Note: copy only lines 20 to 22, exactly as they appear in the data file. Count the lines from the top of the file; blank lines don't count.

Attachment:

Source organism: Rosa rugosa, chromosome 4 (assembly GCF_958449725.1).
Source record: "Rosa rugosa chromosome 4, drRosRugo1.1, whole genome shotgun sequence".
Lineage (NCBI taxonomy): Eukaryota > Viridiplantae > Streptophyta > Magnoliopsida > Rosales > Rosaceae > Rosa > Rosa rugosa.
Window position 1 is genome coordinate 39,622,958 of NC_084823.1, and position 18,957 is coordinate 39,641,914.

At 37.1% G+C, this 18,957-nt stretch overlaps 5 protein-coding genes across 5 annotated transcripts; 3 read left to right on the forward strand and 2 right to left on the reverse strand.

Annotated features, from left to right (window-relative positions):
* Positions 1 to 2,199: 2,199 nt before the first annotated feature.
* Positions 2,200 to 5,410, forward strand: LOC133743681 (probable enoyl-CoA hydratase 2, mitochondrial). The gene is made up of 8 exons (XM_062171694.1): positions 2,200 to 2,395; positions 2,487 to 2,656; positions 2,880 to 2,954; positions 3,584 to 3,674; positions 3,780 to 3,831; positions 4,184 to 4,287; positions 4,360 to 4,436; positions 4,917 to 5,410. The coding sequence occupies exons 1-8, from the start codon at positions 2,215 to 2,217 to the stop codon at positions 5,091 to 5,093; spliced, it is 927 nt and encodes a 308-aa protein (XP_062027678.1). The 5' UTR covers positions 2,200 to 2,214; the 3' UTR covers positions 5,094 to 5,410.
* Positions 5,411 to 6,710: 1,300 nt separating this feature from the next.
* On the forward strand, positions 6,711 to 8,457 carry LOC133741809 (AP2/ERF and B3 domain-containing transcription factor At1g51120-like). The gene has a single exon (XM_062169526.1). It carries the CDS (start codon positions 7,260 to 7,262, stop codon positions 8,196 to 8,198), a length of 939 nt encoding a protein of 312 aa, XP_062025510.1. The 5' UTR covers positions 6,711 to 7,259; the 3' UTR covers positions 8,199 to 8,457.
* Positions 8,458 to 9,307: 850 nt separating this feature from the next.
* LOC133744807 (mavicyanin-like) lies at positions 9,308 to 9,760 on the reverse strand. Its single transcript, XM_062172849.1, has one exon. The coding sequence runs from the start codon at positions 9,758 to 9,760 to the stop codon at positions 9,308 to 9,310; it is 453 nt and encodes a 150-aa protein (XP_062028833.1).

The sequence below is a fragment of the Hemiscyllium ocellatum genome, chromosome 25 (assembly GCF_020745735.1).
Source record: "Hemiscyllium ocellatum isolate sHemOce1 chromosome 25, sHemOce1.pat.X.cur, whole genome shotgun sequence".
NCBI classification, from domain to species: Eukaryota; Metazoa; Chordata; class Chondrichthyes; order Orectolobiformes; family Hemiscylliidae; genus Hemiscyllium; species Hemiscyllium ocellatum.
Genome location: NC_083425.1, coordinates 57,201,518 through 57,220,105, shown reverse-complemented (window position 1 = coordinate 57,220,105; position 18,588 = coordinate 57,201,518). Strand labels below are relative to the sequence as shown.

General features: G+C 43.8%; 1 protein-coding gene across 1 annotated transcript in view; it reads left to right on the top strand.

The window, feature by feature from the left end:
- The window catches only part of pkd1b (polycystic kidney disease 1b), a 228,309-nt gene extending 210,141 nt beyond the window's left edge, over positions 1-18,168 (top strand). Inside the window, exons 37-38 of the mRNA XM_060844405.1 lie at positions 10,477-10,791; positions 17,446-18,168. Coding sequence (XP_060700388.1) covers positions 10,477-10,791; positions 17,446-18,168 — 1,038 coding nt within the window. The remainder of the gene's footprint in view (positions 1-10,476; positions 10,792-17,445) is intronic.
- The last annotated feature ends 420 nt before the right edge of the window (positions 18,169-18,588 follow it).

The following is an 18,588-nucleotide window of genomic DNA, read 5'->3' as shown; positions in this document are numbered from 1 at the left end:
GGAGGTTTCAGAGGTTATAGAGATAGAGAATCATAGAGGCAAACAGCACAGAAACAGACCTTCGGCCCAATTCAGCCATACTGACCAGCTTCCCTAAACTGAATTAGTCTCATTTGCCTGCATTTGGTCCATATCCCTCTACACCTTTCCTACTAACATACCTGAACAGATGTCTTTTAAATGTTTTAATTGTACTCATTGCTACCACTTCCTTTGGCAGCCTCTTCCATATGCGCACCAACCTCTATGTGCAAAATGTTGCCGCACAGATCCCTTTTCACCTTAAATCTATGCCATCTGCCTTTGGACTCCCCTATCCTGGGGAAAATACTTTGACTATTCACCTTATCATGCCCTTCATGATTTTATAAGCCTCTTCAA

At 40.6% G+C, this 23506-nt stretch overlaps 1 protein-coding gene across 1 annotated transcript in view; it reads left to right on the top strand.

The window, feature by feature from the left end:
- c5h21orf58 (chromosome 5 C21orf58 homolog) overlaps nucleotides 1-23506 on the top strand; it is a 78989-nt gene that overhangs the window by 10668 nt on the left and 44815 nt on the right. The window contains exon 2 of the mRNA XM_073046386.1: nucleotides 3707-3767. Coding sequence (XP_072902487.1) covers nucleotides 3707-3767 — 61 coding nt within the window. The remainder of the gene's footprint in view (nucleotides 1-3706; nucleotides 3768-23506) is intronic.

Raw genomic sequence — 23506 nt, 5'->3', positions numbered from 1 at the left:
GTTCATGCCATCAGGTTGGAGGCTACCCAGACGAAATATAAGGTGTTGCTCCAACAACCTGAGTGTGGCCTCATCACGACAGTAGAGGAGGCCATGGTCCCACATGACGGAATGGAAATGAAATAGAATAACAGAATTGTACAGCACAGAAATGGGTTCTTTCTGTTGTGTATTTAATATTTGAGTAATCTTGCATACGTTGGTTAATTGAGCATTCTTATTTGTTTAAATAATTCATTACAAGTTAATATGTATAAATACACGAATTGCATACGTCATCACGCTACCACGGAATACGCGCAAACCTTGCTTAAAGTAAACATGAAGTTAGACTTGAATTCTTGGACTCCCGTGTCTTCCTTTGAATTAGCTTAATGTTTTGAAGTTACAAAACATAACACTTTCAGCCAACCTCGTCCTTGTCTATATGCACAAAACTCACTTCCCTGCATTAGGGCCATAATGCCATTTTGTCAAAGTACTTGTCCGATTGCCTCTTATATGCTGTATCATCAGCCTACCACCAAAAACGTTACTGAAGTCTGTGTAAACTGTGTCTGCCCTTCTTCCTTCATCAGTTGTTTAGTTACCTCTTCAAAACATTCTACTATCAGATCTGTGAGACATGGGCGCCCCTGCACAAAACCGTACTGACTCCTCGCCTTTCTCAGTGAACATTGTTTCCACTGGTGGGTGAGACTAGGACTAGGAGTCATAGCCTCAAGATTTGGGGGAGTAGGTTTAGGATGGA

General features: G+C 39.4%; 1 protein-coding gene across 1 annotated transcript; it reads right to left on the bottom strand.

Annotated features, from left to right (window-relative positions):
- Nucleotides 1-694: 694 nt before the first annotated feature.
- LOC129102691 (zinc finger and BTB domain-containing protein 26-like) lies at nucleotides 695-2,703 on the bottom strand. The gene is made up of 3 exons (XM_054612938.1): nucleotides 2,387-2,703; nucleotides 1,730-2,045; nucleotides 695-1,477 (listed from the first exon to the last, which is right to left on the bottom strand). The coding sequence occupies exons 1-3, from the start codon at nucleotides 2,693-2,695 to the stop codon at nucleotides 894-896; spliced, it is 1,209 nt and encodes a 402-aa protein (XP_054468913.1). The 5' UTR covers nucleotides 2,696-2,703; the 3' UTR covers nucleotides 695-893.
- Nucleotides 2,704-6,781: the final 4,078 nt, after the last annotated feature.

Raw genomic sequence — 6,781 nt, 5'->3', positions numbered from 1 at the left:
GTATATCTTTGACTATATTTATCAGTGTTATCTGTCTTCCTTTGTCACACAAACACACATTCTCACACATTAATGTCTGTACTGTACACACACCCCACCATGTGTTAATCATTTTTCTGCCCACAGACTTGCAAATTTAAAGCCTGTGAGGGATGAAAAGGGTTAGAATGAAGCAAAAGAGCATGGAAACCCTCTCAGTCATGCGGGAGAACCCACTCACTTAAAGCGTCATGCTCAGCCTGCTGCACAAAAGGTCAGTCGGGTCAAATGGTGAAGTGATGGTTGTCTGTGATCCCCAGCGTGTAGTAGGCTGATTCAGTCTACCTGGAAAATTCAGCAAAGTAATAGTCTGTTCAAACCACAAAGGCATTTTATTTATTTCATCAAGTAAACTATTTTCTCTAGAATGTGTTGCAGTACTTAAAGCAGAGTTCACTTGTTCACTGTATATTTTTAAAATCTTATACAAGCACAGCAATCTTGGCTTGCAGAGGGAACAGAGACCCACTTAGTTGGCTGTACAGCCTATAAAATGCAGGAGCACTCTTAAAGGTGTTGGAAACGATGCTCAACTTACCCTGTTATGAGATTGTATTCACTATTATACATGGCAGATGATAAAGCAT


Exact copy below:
- The last annotated feature ends 420 nt before the right edge of the window (positions 18,169-18,588 follow it).

The following is an 18,588-nucleotide window of genomic DNA, read 5'->3' as shown; positions in this document are numbered from 1 at the left end:
GGAGGTTTCAGAGGTTATAGAGATAGAGAATCATAGAGGCAAACAGCACAGAAACAGACCTTCGGCCCAATTCAGCCATACTGACCAGCTTCCCTAAACTGAATTAGTCTCATTTGCCTGCATTTGGTCCATATCCCTCTACACCTTTCCTACTAACATACCTGAACAGATGTCTTTTAAATGTTTTAATTGTACTCATTGCTACCACTTCCTTTGGCAGCCTCTTCCATATGCGCACCAACCTCTATGTGCAAAATGTTGCCGCACAGATCCCTTTTCACCTTAAATCTATGCCATCTGCCTTTGGACTCCCCTATCCTGGGGAAAATACTTTGACTATTCACCTTATCATGCCCTTCATGATTTTATAAGCCTCTTCAA